The Fountain Theatre offers this play as public affirmation that we all ache for the same human connection, we all seek love and friendship, no matter our differences. Many who were here forty years ago have never forgotten how this funny, tender play changed their lives. Generations of young queer women today, born after the play was produced here on Fountain Avenue, will visit Bluefish Cove for the first time this summer and discover for themselves what all the joy and excitement was about.
Stephen Sachs is the Artistic Director of the Fountain Theatre.
Set in 1974, Bluefish concerns a group of queer women who spend their summers together in a remote seaside town. Their enclave is disrupted when Eva, a naïve straight woman separated from her husband, stumbles unaware into their circle and falls for the charming, tough-talking Lil. This iconic lesbian play bursts with heartfelt friendship, laughter, and love.
Last Summer at Bluefish Cove plays on our Outdoor Stage at 7pm Fridays – Mondays beginning next week. Low-priced previews begin Wednesday, June 14. Opening Night is Saturday, June 17, with a dessert reception to follow. The show runs through Sunday, August 27. TICKETS/MORE INFO.
While the cast of our summer production, Last Summer at Bluefish Cove, have been hard at work rehearsing, Sets-to-Go has been hard at work building the incredible set designed by our fabulous scenic designer, Desma Murphy.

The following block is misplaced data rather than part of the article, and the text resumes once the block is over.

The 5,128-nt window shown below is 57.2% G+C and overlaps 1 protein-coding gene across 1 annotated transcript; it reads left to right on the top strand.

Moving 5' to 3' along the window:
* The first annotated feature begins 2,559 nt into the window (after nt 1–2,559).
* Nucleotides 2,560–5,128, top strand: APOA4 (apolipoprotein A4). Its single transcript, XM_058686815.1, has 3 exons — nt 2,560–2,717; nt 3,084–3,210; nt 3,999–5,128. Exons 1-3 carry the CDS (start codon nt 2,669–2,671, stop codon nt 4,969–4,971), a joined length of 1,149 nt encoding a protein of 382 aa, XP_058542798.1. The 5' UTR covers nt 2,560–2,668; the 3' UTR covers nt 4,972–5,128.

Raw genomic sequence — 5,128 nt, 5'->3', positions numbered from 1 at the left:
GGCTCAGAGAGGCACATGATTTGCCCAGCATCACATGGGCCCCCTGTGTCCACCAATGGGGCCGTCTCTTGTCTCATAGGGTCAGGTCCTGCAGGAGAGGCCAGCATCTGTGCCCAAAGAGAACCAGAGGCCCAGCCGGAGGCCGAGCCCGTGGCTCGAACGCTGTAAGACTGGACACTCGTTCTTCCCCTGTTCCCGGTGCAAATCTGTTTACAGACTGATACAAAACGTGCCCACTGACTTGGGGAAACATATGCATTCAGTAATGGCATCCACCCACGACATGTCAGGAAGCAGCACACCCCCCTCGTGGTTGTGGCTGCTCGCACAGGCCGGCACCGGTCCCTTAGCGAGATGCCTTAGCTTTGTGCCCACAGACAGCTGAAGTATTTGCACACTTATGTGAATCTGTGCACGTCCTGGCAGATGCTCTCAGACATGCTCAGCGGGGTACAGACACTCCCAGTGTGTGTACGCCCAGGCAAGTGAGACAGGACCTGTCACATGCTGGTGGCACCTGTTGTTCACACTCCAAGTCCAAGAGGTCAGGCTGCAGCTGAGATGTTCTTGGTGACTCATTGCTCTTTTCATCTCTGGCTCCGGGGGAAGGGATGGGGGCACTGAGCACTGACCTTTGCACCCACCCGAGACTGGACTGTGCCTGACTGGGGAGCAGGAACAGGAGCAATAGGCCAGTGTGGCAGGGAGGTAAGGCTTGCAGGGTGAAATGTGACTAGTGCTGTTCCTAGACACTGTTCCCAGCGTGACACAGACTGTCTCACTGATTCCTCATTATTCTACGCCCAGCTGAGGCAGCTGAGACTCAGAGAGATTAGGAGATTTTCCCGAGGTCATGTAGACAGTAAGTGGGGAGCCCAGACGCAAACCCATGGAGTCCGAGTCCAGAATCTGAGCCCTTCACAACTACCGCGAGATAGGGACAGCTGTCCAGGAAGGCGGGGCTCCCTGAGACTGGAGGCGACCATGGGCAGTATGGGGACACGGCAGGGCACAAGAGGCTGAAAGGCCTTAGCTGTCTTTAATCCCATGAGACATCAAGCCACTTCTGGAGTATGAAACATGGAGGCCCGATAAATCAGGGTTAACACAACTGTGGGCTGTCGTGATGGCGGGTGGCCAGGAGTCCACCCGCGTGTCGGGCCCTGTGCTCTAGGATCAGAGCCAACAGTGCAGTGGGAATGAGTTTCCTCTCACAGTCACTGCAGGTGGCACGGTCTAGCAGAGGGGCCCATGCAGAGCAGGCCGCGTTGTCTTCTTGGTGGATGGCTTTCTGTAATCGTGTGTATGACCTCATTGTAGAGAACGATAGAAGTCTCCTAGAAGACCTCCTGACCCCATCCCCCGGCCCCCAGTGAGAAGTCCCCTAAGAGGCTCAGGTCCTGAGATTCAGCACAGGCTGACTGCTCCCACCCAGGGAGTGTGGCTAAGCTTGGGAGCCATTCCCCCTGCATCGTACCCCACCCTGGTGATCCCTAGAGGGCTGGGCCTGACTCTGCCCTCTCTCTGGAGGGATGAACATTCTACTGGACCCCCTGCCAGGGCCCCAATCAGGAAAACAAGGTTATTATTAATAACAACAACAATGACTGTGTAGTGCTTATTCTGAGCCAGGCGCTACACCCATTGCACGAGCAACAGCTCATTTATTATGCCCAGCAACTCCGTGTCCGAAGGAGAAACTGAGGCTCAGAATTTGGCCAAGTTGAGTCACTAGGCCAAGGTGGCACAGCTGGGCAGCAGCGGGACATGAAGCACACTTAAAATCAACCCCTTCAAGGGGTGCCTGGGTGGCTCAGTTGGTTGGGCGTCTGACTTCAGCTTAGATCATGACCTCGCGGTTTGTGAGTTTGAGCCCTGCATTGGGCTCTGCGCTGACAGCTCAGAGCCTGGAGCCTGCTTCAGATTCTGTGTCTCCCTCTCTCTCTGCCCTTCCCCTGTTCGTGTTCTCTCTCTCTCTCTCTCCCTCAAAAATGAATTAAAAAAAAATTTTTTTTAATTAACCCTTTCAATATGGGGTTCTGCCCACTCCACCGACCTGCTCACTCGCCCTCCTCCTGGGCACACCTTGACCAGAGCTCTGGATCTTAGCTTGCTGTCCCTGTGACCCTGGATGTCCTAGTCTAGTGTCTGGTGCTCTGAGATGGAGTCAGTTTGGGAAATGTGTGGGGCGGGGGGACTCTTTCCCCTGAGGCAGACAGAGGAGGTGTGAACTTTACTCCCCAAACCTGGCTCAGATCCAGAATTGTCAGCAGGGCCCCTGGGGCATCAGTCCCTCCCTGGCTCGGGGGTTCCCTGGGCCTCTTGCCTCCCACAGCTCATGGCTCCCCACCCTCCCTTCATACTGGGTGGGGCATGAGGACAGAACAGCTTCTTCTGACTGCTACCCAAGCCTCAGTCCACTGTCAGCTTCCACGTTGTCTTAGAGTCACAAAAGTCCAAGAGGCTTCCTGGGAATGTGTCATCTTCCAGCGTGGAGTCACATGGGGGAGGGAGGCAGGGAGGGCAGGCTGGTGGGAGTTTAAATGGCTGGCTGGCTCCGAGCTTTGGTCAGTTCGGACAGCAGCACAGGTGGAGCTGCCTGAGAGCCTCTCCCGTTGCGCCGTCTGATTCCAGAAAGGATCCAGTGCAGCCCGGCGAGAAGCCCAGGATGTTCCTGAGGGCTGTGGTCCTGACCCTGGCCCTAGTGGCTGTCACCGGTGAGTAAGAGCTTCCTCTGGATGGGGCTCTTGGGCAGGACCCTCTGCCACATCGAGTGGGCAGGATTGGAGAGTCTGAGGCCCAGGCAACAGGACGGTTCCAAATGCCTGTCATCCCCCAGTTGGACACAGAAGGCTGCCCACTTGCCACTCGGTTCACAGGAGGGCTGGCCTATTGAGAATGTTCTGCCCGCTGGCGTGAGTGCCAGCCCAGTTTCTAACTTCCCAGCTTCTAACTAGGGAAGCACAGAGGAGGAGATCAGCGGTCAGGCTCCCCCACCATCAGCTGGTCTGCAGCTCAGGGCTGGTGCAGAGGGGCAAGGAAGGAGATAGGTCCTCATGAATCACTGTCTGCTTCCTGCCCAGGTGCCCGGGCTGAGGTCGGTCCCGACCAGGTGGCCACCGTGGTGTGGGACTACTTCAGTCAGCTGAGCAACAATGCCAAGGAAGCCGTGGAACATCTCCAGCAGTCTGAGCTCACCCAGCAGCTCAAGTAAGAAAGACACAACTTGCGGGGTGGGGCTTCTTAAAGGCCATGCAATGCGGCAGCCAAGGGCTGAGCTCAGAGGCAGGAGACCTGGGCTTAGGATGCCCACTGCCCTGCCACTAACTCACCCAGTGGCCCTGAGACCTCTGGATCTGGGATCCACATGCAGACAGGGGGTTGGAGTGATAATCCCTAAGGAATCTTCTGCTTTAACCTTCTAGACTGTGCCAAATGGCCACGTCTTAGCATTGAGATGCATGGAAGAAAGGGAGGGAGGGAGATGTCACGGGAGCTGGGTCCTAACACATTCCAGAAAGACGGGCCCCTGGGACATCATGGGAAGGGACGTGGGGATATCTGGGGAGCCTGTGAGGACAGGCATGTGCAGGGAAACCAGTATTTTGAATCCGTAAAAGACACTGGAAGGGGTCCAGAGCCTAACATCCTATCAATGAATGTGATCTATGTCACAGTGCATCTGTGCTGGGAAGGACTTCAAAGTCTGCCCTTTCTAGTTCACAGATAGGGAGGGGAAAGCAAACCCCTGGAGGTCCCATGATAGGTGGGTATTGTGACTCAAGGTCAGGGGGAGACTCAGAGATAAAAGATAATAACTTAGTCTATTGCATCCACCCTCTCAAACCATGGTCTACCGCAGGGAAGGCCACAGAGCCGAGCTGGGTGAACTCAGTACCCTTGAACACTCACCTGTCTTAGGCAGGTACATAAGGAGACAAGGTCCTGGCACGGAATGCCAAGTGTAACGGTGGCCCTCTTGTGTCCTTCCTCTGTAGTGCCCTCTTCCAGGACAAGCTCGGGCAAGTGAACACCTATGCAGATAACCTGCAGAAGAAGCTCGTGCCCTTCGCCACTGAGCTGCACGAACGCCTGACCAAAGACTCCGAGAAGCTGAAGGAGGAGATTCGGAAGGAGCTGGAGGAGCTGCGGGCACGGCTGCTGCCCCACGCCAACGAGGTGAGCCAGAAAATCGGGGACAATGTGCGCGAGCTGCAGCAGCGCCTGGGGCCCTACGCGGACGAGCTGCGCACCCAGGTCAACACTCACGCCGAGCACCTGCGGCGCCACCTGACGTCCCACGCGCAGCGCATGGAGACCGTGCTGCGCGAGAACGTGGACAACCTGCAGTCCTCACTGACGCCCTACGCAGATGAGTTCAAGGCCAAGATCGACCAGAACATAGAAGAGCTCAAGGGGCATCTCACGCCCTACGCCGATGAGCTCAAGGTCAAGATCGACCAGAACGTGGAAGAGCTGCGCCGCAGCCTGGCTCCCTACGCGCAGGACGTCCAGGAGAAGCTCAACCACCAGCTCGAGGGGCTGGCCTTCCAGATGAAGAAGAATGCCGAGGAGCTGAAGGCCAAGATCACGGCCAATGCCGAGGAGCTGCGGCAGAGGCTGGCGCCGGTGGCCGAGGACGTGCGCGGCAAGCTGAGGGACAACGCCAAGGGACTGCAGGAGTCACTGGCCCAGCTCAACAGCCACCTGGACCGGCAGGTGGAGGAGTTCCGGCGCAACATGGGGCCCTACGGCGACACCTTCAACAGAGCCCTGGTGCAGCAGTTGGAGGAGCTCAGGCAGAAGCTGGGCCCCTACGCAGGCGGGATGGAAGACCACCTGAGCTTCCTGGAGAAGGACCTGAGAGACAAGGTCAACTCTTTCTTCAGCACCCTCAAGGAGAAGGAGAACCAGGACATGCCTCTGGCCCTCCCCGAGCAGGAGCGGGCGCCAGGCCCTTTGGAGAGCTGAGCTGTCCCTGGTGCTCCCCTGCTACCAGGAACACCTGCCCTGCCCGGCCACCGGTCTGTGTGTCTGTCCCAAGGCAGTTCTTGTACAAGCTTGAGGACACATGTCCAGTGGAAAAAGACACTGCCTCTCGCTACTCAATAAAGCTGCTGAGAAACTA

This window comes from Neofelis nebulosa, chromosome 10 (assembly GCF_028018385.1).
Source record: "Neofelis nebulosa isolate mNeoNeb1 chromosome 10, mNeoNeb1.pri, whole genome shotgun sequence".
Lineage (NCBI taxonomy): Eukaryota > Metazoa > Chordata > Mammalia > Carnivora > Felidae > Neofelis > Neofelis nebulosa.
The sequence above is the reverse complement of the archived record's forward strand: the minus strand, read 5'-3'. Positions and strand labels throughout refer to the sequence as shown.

Last week, the set for the Bluefish Cove beach cottage where a group of lesbian women spend their summers together was loaded onto our Outdoor Stage. Soon to come will be the rocks and dock of the cove.
Check out this short video chat with Desma and watch the magic happen as the crew installs the set and Bluefish Cove begins to become a reality.
Last Summer at Bluefish Cove begins previews on June 14, opens on June 17, and runs through August 27. Tickets/More Info.
Welcome to Bluefish Cove. The Fountain Theatre will transform the parking lot surrounding the set on its outdoor stage to create an oceanfront experience for its 40th-anniversary production of the groundbreaking comedy/drama, Last Summer at Bluefish Cove by Jane Chambers. Directed by Hannah Wolf, performances take place June 17 through August 27, with low-priced previews beginning June 14.